14. You would be correct, fascination...I don't grasp the concept of counterbalance. Could you try to explain it to me? I remember the instructor who tried to teach me dips on Sunday said several times to stop leaning OVER her with my body and do more of a lunge.
     
  15. So basically, what you're telling me is to stop dancing altogether. Sorry, can't do that.
     
  16. pygmalion

    pygmalion Well-Known Member


    That is not the message at all. Dance to your heart's content. But be aware of the other people's safety. That is your responsibility as a lead. It's not all about trying out neat new figures you just learned. Your responsibility is to keep your partner safe and be aware of other dancers on the floor, and that goes for floorcraft, too, not just dips and lifts, etc. Your JOB is to protect your partners. If women feel like you're not doing that, they will stop dancing with you. Nobody wants to risk a concussion just because you covered something new in class tonight.
     
    wooh likes this.
  17. pygmalion

    pygmalion Well-Known Member


    Yeah. I'm sorry I missed that on the first read. (It was too late to edit my post when I saw that)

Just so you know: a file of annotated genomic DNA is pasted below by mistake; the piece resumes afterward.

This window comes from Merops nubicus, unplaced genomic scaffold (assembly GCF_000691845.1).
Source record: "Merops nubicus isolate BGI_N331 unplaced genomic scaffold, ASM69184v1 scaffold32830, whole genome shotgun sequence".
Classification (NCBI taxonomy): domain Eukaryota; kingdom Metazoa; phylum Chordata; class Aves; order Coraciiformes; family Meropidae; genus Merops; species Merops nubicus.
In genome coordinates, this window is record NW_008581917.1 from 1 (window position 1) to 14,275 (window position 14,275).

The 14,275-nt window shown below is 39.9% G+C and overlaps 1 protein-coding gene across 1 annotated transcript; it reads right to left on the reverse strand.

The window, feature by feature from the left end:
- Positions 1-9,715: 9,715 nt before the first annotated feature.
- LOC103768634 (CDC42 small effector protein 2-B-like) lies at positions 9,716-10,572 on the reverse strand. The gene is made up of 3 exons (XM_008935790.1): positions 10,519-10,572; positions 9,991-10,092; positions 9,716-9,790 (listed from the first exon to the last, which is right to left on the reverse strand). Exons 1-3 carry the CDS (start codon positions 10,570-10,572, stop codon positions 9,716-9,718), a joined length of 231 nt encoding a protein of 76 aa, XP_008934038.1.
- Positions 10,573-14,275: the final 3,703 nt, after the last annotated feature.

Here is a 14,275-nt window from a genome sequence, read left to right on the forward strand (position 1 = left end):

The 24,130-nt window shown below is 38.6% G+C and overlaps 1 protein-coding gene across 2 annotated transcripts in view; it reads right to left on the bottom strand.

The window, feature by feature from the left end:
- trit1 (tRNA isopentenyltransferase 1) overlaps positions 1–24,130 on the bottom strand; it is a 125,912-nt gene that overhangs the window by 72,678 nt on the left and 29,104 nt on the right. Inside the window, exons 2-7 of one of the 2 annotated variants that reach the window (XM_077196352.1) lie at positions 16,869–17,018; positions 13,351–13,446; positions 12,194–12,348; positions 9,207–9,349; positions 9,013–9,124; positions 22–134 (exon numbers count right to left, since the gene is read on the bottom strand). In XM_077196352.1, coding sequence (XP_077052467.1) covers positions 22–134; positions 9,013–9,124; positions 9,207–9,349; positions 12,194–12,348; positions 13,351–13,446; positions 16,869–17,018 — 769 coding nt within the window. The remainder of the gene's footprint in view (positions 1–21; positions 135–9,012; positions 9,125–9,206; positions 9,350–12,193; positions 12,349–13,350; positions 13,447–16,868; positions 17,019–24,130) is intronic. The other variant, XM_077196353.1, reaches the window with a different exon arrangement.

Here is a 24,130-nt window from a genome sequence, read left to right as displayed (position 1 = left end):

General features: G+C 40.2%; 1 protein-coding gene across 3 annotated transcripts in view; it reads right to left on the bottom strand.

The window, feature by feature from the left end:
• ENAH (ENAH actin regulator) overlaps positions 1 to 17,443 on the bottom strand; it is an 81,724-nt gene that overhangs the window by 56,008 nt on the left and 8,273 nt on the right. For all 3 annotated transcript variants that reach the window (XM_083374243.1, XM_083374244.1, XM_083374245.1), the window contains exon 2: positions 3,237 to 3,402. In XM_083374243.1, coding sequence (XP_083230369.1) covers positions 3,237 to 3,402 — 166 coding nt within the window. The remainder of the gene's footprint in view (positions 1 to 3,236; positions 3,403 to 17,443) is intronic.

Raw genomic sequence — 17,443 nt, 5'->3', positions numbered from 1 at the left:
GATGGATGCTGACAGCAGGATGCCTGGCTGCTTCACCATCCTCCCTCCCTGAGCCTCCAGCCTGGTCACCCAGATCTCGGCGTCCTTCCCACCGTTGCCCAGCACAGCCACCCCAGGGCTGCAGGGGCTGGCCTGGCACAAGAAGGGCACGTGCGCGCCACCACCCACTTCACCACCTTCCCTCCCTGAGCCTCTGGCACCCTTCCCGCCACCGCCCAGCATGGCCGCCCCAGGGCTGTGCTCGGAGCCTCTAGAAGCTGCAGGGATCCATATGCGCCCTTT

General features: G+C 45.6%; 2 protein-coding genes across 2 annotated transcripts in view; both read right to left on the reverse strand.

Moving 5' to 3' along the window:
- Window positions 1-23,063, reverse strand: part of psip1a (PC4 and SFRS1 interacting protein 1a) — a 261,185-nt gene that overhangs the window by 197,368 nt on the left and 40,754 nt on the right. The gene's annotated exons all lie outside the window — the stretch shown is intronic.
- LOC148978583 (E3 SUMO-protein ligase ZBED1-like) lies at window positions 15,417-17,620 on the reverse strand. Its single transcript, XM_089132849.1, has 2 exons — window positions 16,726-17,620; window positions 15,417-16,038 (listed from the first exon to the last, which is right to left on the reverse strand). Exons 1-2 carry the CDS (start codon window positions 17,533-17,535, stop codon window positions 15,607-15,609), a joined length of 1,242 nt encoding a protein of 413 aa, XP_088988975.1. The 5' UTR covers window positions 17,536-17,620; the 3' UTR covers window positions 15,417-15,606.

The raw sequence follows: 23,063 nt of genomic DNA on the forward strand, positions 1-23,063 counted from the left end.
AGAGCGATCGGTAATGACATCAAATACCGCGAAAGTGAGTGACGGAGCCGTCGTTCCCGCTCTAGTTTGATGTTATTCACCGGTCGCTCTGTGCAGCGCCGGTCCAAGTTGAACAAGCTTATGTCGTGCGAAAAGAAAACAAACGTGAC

Ever seen a commercial for (I think it's ) Oxycut, a weight loss supplement? I'll look for an image. In that picture, the lead and follow are dancing and perfectly counterbalanced. Her weight and his weight balance each other and hold each other up, kinda like when you were little and played that spinning game where, if anybody let go, everybody fell down.

    With dips, short answer. If she's leaning back and you're leaning over her, all the weight is going to one side. And she's going down, on the back of her head.
     
    East Coast Bluesboy likes this.
  18. Right...I agree with you wholeheartedly. You can tell me that I screwed up and not to do it again over and over again, but that's not helpful. I know what I did wrong, but what I want to know is how to do it RIGHT.
     
  19. Hmm...that makes sense. Simple physics, right? So are you saying that when I do a dip, I need to lean back a bit as well?
     
  20. Steve Pastor

    Steve Pastor Moderator Staff Member

    Read recently in the 1944 issues of the Los Angeles Times about a woman who was granted a fair amount of money in a court case because she had been injured by jitterbugs at the Hollywood Canteen.
    Oh, hi Bluesboy, welcome to DF.